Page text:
I’m one of those people who really, really loves to drive–but it has to be the right kind of road. City streets and urban freeways don’t do it for me, and flat, straight Interstate Highways bore me into a coma. Real driving is a workout, where you use your transmission, not your brakes, and there’s no such thing as cruise control.
Turn me loose on one of those wild, western highways that runs through the canyons, follows the rivers, and arrows across the grassy plains, dipping and flowing with the contours of the land. Give me glorious mountain roads with steep grades, hairpin turns, and sweeping S curves that hug the folds of the slopes before cresting the passes in a triumphant rush of squealing tires and whistling wind! And those lonely two-lane byways, where the hazards you need to heed are weather and wildlife and the occasional rock fall or flooded wash, not drunks and distracted drivers who just can’t peel their eyes away from their smart phones. The western U.S. is laced by an interconnected web of beautiful open roads like that, traversing every conceivable type of terrain, from deserts to alpine forests, and everything in between. At the right time of day and the right season of the year, I might even have such a road all to myself.
When I’m driving, really driving, my vehicle becomes an extension of my physical being. My focus is on the road ahead, always scanning, anticipating the curves, the weather approaching, and any potential dangers. I feel the road through the steering wheel as a vibration in my hands and arms. I feel the power of the engine though the gear shift and the gas pedal, and I feel all of it at once as a steady thrumming, through the seat and up my spine, directly into my brain. Truly, I become one with the machine. It’s not about racing or challenging some arbitrary measure of time or distance; it’s about efficiency, traction, mass, and velocity. The terrain and the condition of the pavement dictate my speed; I ride the line that separates hurry from hesitation, and when I strike the perfect balance, it brings me great joy.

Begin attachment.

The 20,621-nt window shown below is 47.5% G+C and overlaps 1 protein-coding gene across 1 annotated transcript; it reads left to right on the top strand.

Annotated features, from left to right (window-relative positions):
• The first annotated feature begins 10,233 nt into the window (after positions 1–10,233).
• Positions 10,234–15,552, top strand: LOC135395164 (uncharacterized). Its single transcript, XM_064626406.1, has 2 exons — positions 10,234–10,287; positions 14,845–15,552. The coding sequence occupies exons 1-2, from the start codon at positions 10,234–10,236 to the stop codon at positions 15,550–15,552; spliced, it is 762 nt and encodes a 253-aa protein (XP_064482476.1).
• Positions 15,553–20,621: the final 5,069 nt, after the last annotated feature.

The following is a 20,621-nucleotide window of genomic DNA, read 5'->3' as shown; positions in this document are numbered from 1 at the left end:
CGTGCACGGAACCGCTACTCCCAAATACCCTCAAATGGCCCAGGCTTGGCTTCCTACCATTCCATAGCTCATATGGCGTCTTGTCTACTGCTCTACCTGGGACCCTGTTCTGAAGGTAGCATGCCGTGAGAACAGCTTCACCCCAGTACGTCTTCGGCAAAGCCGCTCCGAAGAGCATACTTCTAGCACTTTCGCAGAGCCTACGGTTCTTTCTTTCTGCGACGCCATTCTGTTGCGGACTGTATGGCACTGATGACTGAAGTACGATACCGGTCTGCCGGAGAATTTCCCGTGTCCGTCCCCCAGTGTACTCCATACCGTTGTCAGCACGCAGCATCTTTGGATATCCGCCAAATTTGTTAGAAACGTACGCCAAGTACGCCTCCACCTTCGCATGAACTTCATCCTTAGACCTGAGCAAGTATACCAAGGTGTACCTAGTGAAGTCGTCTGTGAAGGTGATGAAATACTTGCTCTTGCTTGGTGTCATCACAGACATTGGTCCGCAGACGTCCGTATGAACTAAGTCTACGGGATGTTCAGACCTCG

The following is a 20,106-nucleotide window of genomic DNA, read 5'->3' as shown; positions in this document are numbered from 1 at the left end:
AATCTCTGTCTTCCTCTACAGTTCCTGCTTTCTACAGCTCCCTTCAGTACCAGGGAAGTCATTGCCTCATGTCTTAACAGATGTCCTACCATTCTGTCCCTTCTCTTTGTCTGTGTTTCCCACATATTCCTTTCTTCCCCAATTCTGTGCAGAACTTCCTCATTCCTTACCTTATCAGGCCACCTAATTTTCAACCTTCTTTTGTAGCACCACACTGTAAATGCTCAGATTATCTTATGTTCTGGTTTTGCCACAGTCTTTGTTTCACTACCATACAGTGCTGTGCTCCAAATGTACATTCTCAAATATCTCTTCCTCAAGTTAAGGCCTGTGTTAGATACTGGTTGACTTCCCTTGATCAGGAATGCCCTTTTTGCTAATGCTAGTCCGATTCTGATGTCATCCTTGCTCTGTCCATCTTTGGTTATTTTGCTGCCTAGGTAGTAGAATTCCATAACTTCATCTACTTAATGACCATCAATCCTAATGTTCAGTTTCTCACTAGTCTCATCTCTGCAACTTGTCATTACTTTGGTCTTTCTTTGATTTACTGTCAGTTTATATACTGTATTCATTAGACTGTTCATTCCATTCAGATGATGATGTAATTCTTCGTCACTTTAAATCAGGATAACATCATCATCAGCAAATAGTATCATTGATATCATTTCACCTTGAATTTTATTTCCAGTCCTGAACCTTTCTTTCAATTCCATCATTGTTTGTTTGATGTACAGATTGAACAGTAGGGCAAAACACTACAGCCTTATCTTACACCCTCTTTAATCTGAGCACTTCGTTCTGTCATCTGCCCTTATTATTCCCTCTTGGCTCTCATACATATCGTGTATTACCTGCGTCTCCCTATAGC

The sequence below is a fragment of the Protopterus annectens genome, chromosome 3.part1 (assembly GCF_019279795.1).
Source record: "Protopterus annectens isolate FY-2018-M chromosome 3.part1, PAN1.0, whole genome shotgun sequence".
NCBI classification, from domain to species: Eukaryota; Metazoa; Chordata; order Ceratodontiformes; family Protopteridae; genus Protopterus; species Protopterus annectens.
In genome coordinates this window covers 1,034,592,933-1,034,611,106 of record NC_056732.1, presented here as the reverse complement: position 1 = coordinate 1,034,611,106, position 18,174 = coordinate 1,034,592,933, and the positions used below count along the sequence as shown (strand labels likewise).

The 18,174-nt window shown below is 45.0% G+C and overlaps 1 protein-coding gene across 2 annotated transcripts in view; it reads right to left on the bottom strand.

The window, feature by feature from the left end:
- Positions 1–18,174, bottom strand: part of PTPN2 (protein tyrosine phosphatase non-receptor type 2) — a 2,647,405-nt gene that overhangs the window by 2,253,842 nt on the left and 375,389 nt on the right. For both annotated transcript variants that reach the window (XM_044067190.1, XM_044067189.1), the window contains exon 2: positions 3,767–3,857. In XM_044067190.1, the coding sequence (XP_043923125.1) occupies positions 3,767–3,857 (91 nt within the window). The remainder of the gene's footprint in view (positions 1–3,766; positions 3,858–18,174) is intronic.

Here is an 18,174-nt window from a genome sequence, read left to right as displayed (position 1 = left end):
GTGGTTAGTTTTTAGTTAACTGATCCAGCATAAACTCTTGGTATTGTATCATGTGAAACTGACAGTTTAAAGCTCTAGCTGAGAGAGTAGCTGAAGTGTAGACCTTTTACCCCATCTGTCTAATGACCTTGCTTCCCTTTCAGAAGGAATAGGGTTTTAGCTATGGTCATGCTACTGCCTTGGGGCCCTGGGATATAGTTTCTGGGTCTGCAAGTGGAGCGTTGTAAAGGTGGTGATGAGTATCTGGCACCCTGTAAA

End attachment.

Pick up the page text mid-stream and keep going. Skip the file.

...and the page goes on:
When I drive, I love listening to classical music. The zing of the tires on the asphalt adds harmonic counterpoint to Beethoven’s 6th Symphony, the Pastorale, which goes fabulously well with any route that takes in sweeping views; it’s as if the curves in the road were choreographed in synchronicity with the soaring strains of the orchestra. A drive through countryside splashed with the colors of autumn, or roadsides lined with wildflowers in the spring, blends stupendously with Vivaldi’s Four Seasons. Any music that doesn’t distract will enhance, adding a soundtrack to the movie that unspools across my field of view.
When I did the research for Road Trip America’s Arizona and New Mexico: 25 Scenic Side Trips (Imbrifex Books, 2018), I drove every route that’s described in the book, plus a whole lot more, 11,000 miles on some of the most beautiful back roads on the planet. I was looking for natural wonders and roadside attractions, national parks and historical locations, but just as important were the roads themselves. I wanted every Side Trip to include roads that are great fun to drive, so if you love to drive the way I love to drive? Choose a Scenic Side Trip and give it a whirl. By the end of the day, you’ll have a smile so wide your cheeks will ache!
Next up: The Birth of the Scenic Side Trip
One thought to “The Joy of Driving”
Personally, I like driving some Interstate Highway routes. Hard to beat the beauty of driving along I-70 in eastern Utah and western Colorado.
But I share your appreciation for the “flow” that happens when in the middle of a great road trip.
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